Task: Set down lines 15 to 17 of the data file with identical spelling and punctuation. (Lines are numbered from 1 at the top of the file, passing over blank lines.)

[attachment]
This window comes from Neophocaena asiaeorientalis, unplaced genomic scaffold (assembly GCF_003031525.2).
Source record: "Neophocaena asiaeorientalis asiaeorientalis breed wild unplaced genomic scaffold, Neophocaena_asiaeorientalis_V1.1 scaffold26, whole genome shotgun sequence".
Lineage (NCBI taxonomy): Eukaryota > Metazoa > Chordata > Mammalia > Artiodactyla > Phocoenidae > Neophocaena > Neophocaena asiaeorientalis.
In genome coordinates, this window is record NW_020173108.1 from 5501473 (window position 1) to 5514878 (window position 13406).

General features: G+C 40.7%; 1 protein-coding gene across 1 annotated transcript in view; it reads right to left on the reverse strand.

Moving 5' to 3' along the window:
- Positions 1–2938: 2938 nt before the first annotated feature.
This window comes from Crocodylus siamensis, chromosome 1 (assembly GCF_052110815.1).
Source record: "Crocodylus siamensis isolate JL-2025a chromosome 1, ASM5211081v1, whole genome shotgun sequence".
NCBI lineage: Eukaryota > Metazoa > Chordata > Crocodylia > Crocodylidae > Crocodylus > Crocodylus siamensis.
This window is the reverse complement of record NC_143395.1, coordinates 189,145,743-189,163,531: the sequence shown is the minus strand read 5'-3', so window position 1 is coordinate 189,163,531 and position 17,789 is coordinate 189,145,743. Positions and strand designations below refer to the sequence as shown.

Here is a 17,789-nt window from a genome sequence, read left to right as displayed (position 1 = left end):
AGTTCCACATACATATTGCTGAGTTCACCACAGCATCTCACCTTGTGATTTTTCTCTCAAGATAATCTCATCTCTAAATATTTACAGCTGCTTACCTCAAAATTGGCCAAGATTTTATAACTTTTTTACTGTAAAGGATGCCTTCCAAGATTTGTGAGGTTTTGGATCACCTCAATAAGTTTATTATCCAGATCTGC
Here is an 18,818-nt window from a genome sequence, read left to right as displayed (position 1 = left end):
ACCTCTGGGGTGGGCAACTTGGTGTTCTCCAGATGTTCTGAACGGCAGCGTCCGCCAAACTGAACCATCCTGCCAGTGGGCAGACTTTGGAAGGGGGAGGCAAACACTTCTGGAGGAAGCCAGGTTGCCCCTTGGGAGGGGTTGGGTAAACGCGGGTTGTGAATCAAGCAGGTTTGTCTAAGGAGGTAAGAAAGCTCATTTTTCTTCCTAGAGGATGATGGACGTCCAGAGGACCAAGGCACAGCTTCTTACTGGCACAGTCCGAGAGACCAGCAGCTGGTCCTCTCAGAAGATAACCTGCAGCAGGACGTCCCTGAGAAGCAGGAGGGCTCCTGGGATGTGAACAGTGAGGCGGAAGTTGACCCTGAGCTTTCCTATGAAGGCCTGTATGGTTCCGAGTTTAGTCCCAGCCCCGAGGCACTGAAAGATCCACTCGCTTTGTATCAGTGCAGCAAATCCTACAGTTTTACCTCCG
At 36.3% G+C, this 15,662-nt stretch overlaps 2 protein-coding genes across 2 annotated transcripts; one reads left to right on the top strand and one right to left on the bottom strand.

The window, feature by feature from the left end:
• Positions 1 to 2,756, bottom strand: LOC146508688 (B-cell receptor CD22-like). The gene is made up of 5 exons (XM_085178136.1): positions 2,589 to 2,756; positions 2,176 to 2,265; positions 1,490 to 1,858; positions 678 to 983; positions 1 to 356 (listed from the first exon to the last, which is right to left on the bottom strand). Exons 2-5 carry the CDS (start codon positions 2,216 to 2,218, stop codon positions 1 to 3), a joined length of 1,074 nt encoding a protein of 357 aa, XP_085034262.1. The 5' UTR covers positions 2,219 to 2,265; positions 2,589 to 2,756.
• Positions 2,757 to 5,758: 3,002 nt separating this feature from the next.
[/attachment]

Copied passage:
ACCTCTGGGGTGGGCAACTTGGTGTTCTCCAGATGTTCTGAACGGCAGCGTCCGCCAAACTGAACCATCCTGCCAGTGGGCAGACTTTGGAAGGGGGAGGCAAACACTTCTGGAGGAAGCCAGGTTGCCCCTTGGGAGGGGTTGGGTAAACGCGGGTTGTGAATCAAGCAGGTTTGTCTAAGGAGGTAAGAAAGCTCATTTTTCTTCCTAGAGGATGATGGACGTCCAGAGGACCAAGGCACAGCTTCTTACTGGCACAGTCCGAGAGACCAGCAGCTGGTCCTCTCAGAAGATAACCTGCAGCAGGACGTCCCTGAGAAGCAGGAGGGCTCCTGGGATGTGAACAGTGAGGCGGAAGTTGACCCTGAGCTTTCCTATGAAGGCCTGTATGGTTCCGAGTTTAGTCCCAGCCCCGAGGCACTGAAAGATCCACTCGCTTTGTATCAGTGCAGCAAATCCTACAGTTTTACCTCCG
At 36.3% G+C, this 15,662-nt stretch overlaps 2 protein-coding genes across 2 annotated transcripts; one reads left to right on the top strand and one right to left on the bottom strand.

The window, feature by feature from the left end: